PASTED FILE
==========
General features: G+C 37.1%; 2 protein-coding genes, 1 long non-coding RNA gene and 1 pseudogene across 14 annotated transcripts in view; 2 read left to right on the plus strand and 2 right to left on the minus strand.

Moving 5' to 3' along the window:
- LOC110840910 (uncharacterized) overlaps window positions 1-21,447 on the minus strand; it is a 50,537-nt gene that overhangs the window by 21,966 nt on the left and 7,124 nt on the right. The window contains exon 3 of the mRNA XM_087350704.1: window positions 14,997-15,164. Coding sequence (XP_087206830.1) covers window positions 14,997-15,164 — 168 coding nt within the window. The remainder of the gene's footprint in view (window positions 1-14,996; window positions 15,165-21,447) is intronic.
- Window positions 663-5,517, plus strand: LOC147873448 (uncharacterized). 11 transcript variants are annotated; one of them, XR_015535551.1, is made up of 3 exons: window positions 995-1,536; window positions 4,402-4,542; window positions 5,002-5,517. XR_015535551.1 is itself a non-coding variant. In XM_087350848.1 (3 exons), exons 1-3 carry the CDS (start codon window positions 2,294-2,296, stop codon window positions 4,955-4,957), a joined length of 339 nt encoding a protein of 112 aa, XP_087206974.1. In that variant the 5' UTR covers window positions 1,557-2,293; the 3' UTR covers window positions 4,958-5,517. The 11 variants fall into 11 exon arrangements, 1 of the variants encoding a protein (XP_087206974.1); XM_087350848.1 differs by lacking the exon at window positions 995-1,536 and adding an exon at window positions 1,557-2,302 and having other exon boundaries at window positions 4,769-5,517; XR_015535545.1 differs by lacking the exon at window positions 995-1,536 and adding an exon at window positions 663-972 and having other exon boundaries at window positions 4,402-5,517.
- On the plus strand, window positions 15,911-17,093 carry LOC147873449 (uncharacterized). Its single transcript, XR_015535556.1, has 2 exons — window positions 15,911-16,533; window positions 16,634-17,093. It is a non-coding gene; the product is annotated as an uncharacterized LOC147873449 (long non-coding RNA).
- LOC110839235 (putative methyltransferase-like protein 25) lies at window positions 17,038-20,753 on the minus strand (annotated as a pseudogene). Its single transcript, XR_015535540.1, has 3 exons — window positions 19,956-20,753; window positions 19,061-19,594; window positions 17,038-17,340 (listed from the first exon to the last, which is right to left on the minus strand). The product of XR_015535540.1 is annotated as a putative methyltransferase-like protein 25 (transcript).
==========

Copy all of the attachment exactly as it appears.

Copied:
General features: G+C 37.1%; 2 protein-coding genes, 1 long non-coding RNA gene and 1 pseudogene across 14 annotated transcripts in view; 2 read left to right on the plus strand and 2 right to left on the minus strand.

Moving 5' to 3' along the window:
- LOC110840910 (uncharacterized) overlaps window positions 1-21,447 on the minus strand; it is a 50,537-nt gene that overhangs the window by 21,966 nt on the left and 7,124 nt on the right. The window contains exon 3 of the mRNA XM_087350704.1: window positions 14,997-15,164. Coding sequence (XP_087206830.1) covers window positions 14,997-15,164 — 168 coding nt within the window. The remainder of the gene's footprint in view (window positions 1-14,996; window positions 15,165-21,447) is intronic.
- Window positions 663-5,517, plus strand: LOC147873448 (uncharacterized). 11 transcript variants are annotated; one of them, XR_015535551.1, is made up of 3 exons: window positions 995-1,536; window positions 4,402-4,542; window positions 5,002-5,517. XR_015535551.1 is itself a non-coding variant. In XM_087350848.1 (3 exons), exons 1-3 carry the CDS (start codon window positions 2,294-2,296, stop codon window positions 4,955-4,957), a joined length of 339 nt encoding a protein of 112 aa, XP_087206974.1. In that variant the 5' UTR covers window positions 1,557-2,293; the 3' UTR covers window positions 4,958-5,517. The 11 variants fall into 11 exon arrangements, 1 of the variants encoding a protein (XP_087206974.1); XM_087350848.1 differs by lacking the exon at window positions 995-1,536 and adding an exon at window positions 1,557-2,302 and having other exon boundaries at window positions 4,769-5,517; XR_015535545.1 differs by lacking the exon at window positions 995-1,536 and adding an exon at window positions 663-972 and having other exon boundaries at window positions 4,402-5,517.
- On the plus strand, window positions 15,911-17,093 carry LOC147873449 (uncharacterized). Its single transcript, XR_015535556.1, has 2 exons — window positions 15,911-16,533; window positions 16,634-17,093. It is a non-coding gene; the product is annotated as an uncharacterized LOC147873449 (long non-coding RNA).
- LOC110839235 (putative methyltransferase-like protein 25) lies at window positions 17,038-20,753 on the minus strand (annotated as a pseudogene). Its single transcript, XR_015535540.1, has 3 exons — window positions 19,956-20,753; window positions 19,061-19,594; window positions 17,038-17,340 (listed from the first exon to the last, which is right to left on the minus strand). The product of XR_015535540.1 is annotated as a putative methyltransferase-like protein 25 (transcript).